From Vancouver’s Tsawwassen Ferry terminal I join the throng of people, cars, RVs, trucks, and bikes taking the 1.5-hour BC Ferries trip across to ‘The Island’. From the deck of the ferry, I almost feel like I’m on a cruise to a tropical destination. A pod of orcas escorts us briefly for part of the way. Landing at Swartz Bay, my first impressions of Victoria are that it’s more British than Britain.
Victoria’s British ancestry
The city on the southern tip of Vancouver Island is British Columbia’s capital. It’s also Western Canada’s second oldest city. Victoria is a curious blend of old world charm and new world experiences, set against the backdrop of Washington State’s Olympic Mountains and the Pacific Ocean.
Here heritage architecture and traditions such as high tea, mix seamlessly with soft adventures including kayaking, fishing and hiking.
Victoria, Canada was born in 1843 as a fort for the Hudson’s Bay Company. It was named in honour of England’s Queen Victoria. Victoria’s British ancestry is apparent in its double-decker buses, horse-drawn carriages, kilted pipers and formal gardens.
My first stop is the impressive 1908-built Fairmont Empress Hotel, the iconic grand dame of Victoria that rises regally over Victoria’s Inner Harbour.
Not just a hotel, ‘The Empress’ has become a destination in her own right, and renowned for her elegant afternoon tea. Vancouver Island is a destination with one of the mildest climates in Canada. According to statistics from the Canadian Government, Victoria is the fittest city in Canada, and the most walkable.
West Song Walkway
I decide to test this out and head off on the West Song Walkway, a two-kilometre long paved pathway that lines Victoria’s Inner Harbour from downtown to West Bay Marina.
The local tourism bureau has created a series of themed self-guided walking tours called ‘Secrets of the City’, in order to show visitors another side of this intriguing city.
The ‘Forbidden City’ walk, takes visitors back to when Canada’s first Chinatown was born; ‘Law and Order’ presents stories of Victoria’s lawmen and criminals; while ‘Fools Rush In’, showcases the rollicking times of the Gold Rush era.
From the natural to the supernatural Victoria’s other claim to fame is that it is believed to be haunted. I join up with John Adams, one of Victoria’s foremost historians and story tellers, who has been conducting public tours of Victoria’s haunted places since the 1970s.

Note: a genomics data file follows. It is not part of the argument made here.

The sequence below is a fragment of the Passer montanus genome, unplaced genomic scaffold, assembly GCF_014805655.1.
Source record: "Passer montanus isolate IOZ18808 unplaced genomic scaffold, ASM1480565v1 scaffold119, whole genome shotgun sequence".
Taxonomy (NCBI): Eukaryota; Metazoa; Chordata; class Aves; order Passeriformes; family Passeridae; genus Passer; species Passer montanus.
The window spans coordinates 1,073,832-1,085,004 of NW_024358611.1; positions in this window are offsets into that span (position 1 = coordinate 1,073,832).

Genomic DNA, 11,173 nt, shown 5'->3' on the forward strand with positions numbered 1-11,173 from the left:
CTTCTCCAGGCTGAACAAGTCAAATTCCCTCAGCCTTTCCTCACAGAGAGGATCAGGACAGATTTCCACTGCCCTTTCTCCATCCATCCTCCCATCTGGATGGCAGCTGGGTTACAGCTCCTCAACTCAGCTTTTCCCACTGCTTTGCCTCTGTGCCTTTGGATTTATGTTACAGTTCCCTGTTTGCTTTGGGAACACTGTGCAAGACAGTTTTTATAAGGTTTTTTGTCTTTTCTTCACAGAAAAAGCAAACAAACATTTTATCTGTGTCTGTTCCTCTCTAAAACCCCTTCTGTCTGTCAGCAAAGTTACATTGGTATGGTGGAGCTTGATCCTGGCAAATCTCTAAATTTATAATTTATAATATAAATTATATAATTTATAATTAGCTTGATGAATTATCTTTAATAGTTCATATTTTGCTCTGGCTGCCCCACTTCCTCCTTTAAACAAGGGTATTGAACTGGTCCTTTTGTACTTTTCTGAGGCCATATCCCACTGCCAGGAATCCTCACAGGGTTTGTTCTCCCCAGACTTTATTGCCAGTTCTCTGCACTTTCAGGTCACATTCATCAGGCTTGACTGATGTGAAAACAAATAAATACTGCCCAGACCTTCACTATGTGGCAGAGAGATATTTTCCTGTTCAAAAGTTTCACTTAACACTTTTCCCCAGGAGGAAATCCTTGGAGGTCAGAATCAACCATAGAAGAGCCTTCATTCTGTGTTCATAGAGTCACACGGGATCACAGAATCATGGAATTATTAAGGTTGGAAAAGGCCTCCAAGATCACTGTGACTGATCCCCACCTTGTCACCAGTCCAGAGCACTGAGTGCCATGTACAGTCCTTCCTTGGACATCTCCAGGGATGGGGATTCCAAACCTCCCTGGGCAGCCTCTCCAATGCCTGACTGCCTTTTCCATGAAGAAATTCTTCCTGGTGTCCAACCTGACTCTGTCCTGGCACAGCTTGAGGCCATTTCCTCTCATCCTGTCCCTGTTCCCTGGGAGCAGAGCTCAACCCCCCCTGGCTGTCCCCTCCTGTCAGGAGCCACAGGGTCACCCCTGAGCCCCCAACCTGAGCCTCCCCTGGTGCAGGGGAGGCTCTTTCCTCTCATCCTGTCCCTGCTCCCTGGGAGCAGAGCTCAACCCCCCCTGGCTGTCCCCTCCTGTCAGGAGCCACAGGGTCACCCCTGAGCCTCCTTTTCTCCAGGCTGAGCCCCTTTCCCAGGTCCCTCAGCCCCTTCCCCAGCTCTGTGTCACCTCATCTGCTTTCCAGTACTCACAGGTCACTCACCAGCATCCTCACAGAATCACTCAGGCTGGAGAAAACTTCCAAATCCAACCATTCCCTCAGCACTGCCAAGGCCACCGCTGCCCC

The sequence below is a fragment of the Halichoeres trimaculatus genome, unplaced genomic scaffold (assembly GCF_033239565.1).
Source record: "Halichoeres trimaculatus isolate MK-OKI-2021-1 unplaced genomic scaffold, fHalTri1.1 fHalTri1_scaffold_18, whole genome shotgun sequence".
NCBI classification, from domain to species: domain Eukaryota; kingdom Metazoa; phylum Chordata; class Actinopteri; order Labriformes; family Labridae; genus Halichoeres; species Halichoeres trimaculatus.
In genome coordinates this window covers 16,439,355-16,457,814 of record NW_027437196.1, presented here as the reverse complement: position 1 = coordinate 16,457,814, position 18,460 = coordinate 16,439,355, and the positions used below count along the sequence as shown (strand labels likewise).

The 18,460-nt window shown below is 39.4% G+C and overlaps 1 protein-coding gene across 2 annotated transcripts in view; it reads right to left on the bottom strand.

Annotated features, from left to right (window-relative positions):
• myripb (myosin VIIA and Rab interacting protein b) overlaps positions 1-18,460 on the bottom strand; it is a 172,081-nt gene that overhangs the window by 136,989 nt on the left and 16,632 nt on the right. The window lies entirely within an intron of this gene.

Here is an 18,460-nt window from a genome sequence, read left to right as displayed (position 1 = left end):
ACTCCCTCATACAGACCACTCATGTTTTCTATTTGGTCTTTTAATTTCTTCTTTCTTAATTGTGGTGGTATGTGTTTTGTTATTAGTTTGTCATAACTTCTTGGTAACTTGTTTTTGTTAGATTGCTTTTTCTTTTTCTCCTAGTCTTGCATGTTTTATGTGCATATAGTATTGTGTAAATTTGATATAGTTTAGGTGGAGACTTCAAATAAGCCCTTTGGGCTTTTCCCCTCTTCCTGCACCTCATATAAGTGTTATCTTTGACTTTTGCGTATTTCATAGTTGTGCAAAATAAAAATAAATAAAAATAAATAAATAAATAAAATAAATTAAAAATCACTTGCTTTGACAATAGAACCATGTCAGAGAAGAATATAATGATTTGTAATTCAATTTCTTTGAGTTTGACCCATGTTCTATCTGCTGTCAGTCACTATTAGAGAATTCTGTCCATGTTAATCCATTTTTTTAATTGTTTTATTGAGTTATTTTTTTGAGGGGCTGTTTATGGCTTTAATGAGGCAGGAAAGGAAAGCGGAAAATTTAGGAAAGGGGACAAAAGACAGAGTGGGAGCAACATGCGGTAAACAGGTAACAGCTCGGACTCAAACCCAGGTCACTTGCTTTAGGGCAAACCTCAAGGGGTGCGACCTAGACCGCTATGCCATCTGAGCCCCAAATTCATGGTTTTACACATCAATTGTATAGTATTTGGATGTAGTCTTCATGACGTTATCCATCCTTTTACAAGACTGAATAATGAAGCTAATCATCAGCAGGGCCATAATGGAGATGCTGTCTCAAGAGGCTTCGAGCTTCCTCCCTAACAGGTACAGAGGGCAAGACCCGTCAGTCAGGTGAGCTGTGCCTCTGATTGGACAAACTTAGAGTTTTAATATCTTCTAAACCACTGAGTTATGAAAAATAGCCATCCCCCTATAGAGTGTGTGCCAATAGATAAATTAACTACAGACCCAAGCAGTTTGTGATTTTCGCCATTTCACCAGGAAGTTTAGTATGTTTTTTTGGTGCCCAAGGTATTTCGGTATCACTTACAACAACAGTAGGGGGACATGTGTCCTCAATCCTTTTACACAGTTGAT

John leads me on a tour of some of the city’s most haunted sites including Bastion Square. Almost every building here has a ghost story or two. The most haunted building currently houses the Maritime Museum and was where Victoria’s jail and gallows once stood.
There are many theories why Victoria is said to be Canada’s most haunted city. Experts believe that the cracks (or ‘ley lines’) in the earth’s surface beneath Victoria radiate magnetic energy that attracts spirits and magnifies their presence.
Ghosts of Victoria
Ghosts are everywhere in Victoria. The ghost of the architect who designed the Empress Hotel has been spotted wandering the halls of the hotel’s lobby.
The Rogers’ Chocolates shop on Government Street is home to a pair of ghosts.
We wander down the hidden alleyways of Chinatown, the oldest in Canada. Once abuzz with opium dens and gambling halls, the area is now filled with contemporary home decor and furnishings stores.
It’s also home to the historic Fan Tan Alley – the narrowest street in Canada. Sufficiently spooked, I decide it’s time to take in some of Victoria’s other pleasures and take a rest amongst the heady aromas of the Butchart Gardens. The garden is one of the world’s best, so it’s no surprise Victoria is known as the ‘City of Gardens’.
Other reasons to visit are the array of natural experiences available, such as whale watching on the harbour. And it’s a cosmopolitan island destination with world-class designer shopping, accommodation, spas, food and wine.
Lower Johnson Street (better known as ‘LoJo’ by the locals) defines the new buzz word ‘HeritEdge’. Funky boutiques stores feature locally designed fashions, with names such as ‘Smoking Lily’ and ‘North of Wednesday’.
Fashionable North Fort at Upper Fort Street between Douglas and Cook Streets, long known as Antique Row, has been given a fresh feel with hip new fashion boutiques.
Winery tours, gourmet farm tours, culinary tours, microbreweries, cooking classes, gourmet dinner cruises, mushroom hunts, visits to cheese-makers, and indigenous arts and culture — it’s all on the menu on Vancouver Island.
Kris Madden travelled courtesy of the Canadian Tourism Commission and Tourism Victoria.
For more things to do in Canada see Best of Canada.
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